Throwback Thursday: The malware battle: reflections and forecasts

Jaime Lyndon 'Jamz' A. Yaneza

Trend Micro, Philippines

Copyright © 2004 Virus Bulletin


 

Table of contents

(This article was first published in Virus Bulletin, January 2004.)

Introduction

Another year has come to its end and the malware battle still rages on. It seems to be a never-ending uphill struggle to secure digital information.

By now most enterprises will at least have some form of sentinel guarding their interests, but is it enough? Even as content management solutions that include improved anti-virus, firewall, or other security innovations are developed, the malware landscape continues to evolve. With corporate spending budgets the focus of attention, the question is: how do system administrators forecast their defensive position and provide data to upper management?

Data is usually subjective in terms of the geographic location and period of time over which the information is gathered. Statistical data for a given period will not indicate the development direction that virus writers are taking. Forecasts or predictions should also be based on the outbreaks seen worldwide, along with analysis of the specific details of each outbreak.

Looking at the raw data collected by Trend Micro for the busiest months in a three-year period from 2001 to 2003, it can be seen that the number and type of outbreaks observed from 2001 through to 2003 are relatively similar.

TBT-malware-battle-1.jpgFigure 1: Malware distribution (source: http://wtc.trendmicro.com/wtc/).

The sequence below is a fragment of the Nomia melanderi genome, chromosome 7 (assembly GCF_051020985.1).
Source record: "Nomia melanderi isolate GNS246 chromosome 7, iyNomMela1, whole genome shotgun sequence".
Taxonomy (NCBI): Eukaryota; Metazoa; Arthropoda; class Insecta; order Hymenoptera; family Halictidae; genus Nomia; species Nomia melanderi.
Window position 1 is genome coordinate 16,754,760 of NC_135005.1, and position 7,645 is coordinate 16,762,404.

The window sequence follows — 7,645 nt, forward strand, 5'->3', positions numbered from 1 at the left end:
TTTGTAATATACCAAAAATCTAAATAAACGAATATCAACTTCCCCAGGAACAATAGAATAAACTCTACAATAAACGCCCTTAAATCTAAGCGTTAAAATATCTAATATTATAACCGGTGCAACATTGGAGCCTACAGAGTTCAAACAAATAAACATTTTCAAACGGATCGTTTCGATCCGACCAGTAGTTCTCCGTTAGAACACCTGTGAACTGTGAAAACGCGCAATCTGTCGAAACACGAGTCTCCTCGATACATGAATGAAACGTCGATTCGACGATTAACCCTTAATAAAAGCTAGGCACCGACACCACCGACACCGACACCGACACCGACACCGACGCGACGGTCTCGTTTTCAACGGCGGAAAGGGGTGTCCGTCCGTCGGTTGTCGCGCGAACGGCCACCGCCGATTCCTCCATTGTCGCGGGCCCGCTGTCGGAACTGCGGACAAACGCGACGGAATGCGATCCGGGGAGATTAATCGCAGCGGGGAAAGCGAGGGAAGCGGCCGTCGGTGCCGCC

Mass-mailing worms are here to stay as the current malware of choice. The standard use of mass-mailing capabilities is the effect of a more inter-connected digital world as well as virus writers having discovered a way to propagate their malicious creations further and faster by wholly depending upon users' bandwidth.

Further scrutiny of the data shows that outbreaks caused by script and macro viruses dropped lower into the charts at the onset of 2002 and had virtually disappeared by 2003. A similar snapshot of data from the Virus Bulletin virus prevalence tables over the same time period shows the percentage of the different basic types of malware in the Wild (ItW).

TBT-malware-battle-2.jpgFigure 2: Malware distribution (source: http://www.virusbtn.com/prevalence/).

Observations from Trend Micro's month-to-month comparison of malware-type distribution for the year 2003 show that, on average, scripts, binary executables, and macro viruses account for 16%, 70%, and 14% of malware respectively. It appears that infection growth levels of the basic malware types have stayed more or less the same during 2003. Over approximately the same month-to-month period, the Virus Bulletin prevalence data shows a more pronounced differentiation, but more or less matches the rise and fall pattern.

TBT-malware-battle-3.jpg

Figure 3: Malware type distribution in 2003.

More information can be gleaned by sifting through the malware types of script, binary, and macro data separately. It is notable that batch file and mIRC script statistics almost match one-for-one owing to malware that attempted to stay resident on the system by cross-dropping its installations. The number and distribution of macro viruses in the Wild reflects approximately the everyday usage of the relevant platforms.